When it comes to divorce cases, the treatment of trust income and assets can significantly impact the division of marital property. This blog post focuses on the differences between marital and separate property and the influence of trust assets on equitable distribution. 

Treatment of Trust Assets

Separate Property Nature of Trusts

Trusts are generally considered the separate property of the beneficiary spouse. Unless a trust contains marital property, the assets held within it are not subject to equitable distribution. This includes income and principal paid from the trust to the beneficiary spouse, as long as they are maintained in an account solely under the beneficiary spouse’s name and not mixed with marital funds. 

Exception: Commingling and Use of Trust Funds

If trust funds are commingled with marital funds, used to purchase marital assets, or utilized for ordinary marital expenses, they may lose their separate property status and become subject to equitable distribution. However, separate property contributions from the trust used for down payments or capital improvements on assets can retain their separate property character if there is clear documentation available to trace those contributions. The courts generally do not consider the commingling of separate funds with marital funds as a transmutation of separate property into marital property. However, if the party claiming the property as separate cannot trace the initial deposit of separate property to its form at the date of separation, transmutation may occur.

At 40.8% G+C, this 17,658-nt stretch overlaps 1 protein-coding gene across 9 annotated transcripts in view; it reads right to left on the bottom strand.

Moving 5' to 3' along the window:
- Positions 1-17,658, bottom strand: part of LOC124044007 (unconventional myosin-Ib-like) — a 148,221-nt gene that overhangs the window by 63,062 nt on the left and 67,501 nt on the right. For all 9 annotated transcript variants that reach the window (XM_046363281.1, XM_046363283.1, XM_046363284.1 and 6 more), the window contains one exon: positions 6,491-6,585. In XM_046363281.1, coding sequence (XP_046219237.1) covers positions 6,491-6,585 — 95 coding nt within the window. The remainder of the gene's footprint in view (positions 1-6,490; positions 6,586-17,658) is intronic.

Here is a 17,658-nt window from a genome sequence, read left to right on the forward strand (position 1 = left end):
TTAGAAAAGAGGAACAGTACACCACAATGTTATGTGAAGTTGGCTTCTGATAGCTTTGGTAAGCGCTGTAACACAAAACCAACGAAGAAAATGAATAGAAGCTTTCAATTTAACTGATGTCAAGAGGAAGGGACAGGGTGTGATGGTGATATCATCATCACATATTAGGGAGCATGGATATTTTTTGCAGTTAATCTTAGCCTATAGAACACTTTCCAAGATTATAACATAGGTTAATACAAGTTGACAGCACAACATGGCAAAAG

Tracing the Source of Trust Assets

When a spouse attempts to shield marital assets from equitable distribution by placing them into a trust, it is important to note that placing marital assets into a trust does not automatically convert them into separate property. The non-beneficiary spouse has the right to trace the source of assets in the trust to determine if they are marital property subject to distribution. The presumption is that assets in a separate property trust retain their separate property character unless there is commingling or transmutation.

Jurisdiction-Specific Considerations

The specific laws of the jurisdiction where the divorce takes place play a crucial role in the treatment of trust assets and income. Different states have varying rules regarding the treatment of gifts and inheritances upon divorce. The burden of proof lies with the party seeking to classify property as separate, requiring them to establish, by a preponderance of the evidence, that the asset is indeed separate property.

When it comes to the treatment of trust income in divorce cases, various factors need to be considered. Trusts are generally considered separate property, but their classification as marital or separate depends on factors like the commingling of funds and the parties’ intent. Separate property contributions to marital assets retain their separate status, but commingling or lack of tracing can transmute separate property into marital property subject to distribution. The specific laws of the jurisdiction where the divorce takes place are crucial, as different states have different rules. Different types of trusts, such as pure discretionary trusts and support trusts, have distinct implications. Pure discretionary trusts often exclude future distributions from alimony calculations, while support trusts may be subject to attachment by certain creditors. Ultimately, the determination of whether trust income is separate, or community property depends on the trust’s provisions, parties’ intent, and applicable laws.

At King Law, there are attorneys throughout North and South Carolina who handle these types of cases and can represent you in this unique situation. Call our toll-free number at 888-748-KING (5464) to request a consultation with one of these experienced attorneys.

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